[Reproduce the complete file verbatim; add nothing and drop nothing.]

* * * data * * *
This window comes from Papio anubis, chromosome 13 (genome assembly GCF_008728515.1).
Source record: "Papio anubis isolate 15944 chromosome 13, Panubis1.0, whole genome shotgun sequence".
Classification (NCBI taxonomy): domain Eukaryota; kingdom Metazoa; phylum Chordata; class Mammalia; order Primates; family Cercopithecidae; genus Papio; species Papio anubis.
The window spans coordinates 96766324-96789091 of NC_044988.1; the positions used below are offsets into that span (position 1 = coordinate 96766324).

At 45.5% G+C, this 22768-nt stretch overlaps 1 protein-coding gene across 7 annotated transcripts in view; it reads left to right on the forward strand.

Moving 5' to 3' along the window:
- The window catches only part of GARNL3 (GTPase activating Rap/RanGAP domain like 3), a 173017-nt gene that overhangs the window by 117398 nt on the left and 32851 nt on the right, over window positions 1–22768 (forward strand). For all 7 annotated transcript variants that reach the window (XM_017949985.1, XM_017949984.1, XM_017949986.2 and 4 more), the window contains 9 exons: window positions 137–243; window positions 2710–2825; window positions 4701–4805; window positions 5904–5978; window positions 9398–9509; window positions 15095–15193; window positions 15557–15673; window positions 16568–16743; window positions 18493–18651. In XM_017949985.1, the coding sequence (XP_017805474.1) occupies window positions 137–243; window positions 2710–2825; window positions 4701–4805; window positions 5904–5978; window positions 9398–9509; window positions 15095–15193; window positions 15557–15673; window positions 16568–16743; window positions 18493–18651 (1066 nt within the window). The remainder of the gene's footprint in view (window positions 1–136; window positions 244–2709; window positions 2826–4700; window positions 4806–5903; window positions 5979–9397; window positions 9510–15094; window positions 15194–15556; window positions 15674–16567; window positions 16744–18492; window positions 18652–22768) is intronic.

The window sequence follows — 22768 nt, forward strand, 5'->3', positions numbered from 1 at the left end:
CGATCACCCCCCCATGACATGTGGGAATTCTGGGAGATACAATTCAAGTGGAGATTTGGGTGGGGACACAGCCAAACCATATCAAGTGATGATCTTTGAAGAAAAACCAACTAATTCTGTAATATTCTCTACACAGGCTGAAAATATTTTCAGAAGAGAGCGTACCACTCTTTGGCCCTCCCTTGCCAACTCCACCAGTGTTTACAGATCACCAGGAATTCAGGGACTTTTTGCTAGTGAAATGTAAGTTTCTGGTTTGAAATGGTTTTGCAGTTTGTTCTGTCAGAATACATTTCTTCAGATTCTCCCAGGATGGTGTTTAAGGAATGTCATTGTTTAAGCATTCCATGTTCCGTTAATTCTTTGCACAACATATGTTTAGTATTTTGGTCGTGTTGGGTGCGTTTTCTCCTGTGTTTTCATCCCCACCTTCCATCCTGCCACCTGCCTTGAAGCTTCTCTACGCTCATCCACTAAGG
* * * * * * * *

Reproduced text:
This window comes from Papio anubis, chromosome 13 (genome assembly GCF_008728515.1).
Source record: "Papio anubis isolate 15944 chromosome 13, Panubis1.0, whole genome shotgun sequence".
Classification (NCBI taxonomy): domain Eukaryota; kingdom Metazoa; phylum Chordata; class Mammalia; order Primates; family Cercopithecidae; genus Papio; species Papio anubis.
The window spans coordinates 96766324-96789091 of NC_044988.1; the positions used below are offsets into that span (position 1 = coordinate 96766324).

At 45.5% G+C, this 22768-nt stretch overlaps 1 protein-coding gene across 7 annotated transcripts in view; it reads left to right on the forward strand.

Moving 5' to 3' along the window:
- The window catches only part of GARNL3 (GTPase activating Rap/RanGAP domain like 3), a 173017-nt gene that overhangs the window by 117398 nt on the left and 32851 nt on the right, over window positions 1–22768 (forward strand). For all 7 annotated transcript variants that reach the window (XM_017949985.1, XM_017949984.1, XM_017949986.2 and 4 more), the window contains 9 exons: window positions 137–243; window positions 2710–2825; window positions 4701–4805; window positions 5904–5978; window positions 9398–9509; window positions 15095–15193; window positions 15557–15673; window positions 16568–16743; window positions 18493–18651. In XM_017949985.1, the coding sequence (XP_017805474.1) occupies window positions 137–243; window positions 2710–2825; window positions 4701–4805; window positions 5904–5978; window positions 9398–9509; window positions 15095–15193; window positions 15557–15673; window positions 16568–16743; window positions 18493–18651 (1066 nt within the window). The remainder of the gene's footprint in view (window positions 1–136; window positions 244–2709; window positions 2826–4700; window positions 4806–5903; window positions 5979–9397; window positions 9510–15094; window positions 15194–15556; window positions 15674–16567; window positions 16744–18492; window positions 18652–22768) is intronic.

The window sequence follows — 22768 nt, forward strand, 5'->3', positions numbered from 1 at the left end:
CGATCACCCCCCCATGACATGTGGGAATTCTGGGAGATACAATTCAAGTGGAGATTTGGGTGGGGACACAGCCAAACCATATCAAGTGATGATCTTTGAAGAAAAACCAACTAATTCTGTAATATTCTCTACACAGGCTGAAAATATTTTCAGAAGAGAGCGTACCACTCTTTGGCCCTCCCTTGCCAACTCCACCAGTGTTTACAGATCACCAGGAATTCAGGGACTTTTTGCTAGTGAAATGTAAGTTTCTGGTTTGAAATGGTTTTGCAGTTTGTTCTGTCAGAATACATTTCTTCAGATTCTCCCAGGATGGTGTTTAAGGAATGTCATTGTTTAAGCATTCCATGTTCCGTTAATTCTTTGCACAACATATGTTTAGTATTTTGGTCGTGTTGGGTGCGTTTTCTCCTGTGTTTTCATCCCCACCTTCCATCCTGCCACCTGCCTTGAAGCTTCTCTACGCTCATCCACTAAGG